Previous chemical analysis protocols make it nearly impossible to determine how much of a risk fracking poses as the fracking process uses chemicals unidentifiable by the initial analysis. However, the use of the new SPME protocol in this study can inform us of the exact chemical components in produced water. Dr. Gionfriddo notes SPMEâs importance by stating: âCurrent methods for chemical characterization of produced water can give an estimate of the total amount of contamination but do not give information about what type of contamination is present. [â¦] It could be that a molecule can be still very toxic even if present at very low concentration, or it has the potential to accumulate in the body over time, so the point is to know exactly what is in produced water, not only how much.â
Chemical carcinogens, solvents, and petroleum distillates are present in produced water, directly polluting drinking water sources. The 201 individual chemicals that researchers have found in produced water include 1,4-dioxane, toluene, polycyclic aromatic hydrocarbons, and atrazine. 1, 4 dioxane is an eye and respiratory tract irritant. Toluene causes confusion, weakness, and vision and hearing lossâeven at low exposure levels. Scientific evidence links polycyclic aromatic hydrocarbons to various skin, lung, bladder, liver, and stomach cancers. Health effects of atrazine exposure include fetal birth defects and cancer-causing endocrine disruption. Atrazine is of specific concern as the Trump AdministrationÂ waivesÂ the requirement of multinational chemical company Syngenta-ChemChina to continue monitoring Midwest waterways for the presence of the weedkiller atrazine, through 2020. Produced water inputs into waterwaysâvia disposal or run-off from agricultural useâand lack of specific pesticide monitoring can cause toxic chemicals to accumulate and synergize in the aquatic environment, polluting water sources.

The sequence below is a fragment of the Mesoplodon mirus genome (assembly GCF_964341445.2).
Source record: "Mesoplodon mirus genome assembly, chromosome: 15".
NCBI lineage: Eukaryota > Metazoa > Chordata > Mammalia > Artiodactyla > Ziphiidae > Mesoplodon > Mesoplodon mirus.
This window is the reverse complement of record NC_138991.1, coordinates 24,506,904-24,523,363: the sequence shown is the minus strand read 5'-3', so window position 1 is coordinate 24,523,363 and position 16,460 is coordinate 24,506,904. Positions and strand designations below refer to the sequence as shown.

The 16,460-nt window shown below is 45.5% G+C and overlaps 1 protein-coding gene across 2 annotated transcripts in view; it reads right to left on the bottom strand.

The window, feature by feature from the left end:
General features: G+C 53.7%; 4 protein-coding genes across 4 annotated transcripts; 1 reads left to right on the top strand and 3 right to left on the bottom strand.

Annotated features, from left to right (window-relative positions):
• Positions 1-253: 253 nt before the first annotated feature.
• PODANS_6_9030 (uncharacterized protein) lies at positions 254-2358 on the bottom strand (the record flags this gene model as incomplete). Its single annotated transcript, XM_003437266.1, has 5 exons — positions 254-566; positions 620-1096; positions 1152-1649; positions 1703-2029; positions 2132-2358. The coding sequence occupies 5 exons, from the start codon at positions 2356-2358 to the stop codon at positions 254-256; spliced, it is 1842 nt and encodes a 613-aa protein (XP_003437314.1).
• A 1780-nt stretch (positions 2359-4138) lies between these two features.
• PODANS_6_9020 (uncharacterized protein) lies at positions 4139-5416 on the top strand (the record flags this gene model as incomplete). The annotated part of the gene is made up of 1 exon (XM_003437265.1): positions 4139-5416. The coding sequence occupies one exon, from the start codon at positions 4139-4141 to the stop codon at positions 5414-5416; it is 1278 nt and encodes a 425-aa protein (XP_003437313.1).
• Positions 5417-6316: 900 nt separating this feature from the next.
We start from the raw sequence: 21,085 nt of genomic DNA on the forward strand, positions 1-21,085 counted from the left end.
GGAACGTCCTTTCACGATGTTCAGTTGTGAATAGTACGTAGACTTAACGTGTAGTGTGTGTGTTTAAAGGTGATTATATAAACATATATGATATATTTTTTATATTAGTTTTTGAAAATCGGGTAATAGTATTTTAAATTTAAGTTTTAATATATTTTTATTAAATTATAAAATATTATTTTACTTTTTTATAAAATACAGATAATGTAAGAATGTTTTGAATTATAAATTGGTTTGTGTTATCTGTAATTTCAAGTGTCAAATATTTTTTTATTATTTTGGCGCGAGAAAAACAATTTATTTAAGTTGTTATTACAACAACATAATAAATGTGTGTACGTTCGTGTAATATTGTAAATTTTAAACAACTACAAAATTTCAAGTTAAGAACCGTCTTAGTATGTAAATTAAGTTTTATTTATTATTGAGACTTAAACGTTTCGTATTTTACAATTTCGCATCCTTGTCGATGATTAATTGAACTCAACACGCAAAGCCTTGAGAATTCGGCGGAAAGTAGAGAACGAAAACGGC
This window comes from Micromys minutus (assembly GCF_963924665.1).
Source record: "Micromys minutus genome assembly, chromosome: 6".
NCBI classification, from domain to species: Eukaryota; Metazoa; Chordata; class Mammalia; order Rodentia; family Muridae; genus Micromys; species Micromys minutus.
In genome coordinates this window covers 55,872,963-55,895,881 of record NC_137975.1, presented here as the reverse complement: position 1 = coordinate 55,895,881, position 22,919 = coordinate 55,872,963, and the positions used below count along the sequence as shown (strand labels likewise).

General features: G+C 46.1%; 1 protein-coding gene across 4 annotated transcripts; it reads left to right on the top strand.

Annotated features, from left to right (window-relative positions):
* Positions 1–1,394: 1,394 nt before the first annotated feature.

Because of the known and unknown health hazards associated with toxic compounds found in produced fracking water, Beyond Pesticides believes its use in food production, in addition to disposal into waterways, is irresponsible. Chemicals in produced water are not always the same for every fracking operations, and many chemicals still need proper identification. Ronald Emmons, a UToledo Ph.D. candidate, relays the significance of researching interactions between chemicals in produced water and soil properties: âMore research also is needed to test the uptake of these chemicals in crops when [recycling] produced water for agriculture. We need to study if and how these chemicals from the produced water can accumulate in the soil watered with produced water, and if these chemicals can transfer from the soil to the crops.â
Beyond Pesticides will continue to monitor and report on the use of pesticides and other hazardous chemicals in fracking, as well as related government and industry actions, through theÂ Daily News Blog,Â Action of the Week, and its journal,Â Pesticides and You. Help divest from nonrenewable energy sources by using renewable resources and energy-conserving practices whenever possible. In a home powered by natural gas, cut down on gas use (and bill) by weatherproofing your house and lowering the thermostat when not home. TellÂ EPAÂ to eliminate the use of produced water in agriculture, and regulate wastewater disposal.Â Â
All unattributed positions and opinions in this piece are those of Beyond Pesticides.
This content was originally published here.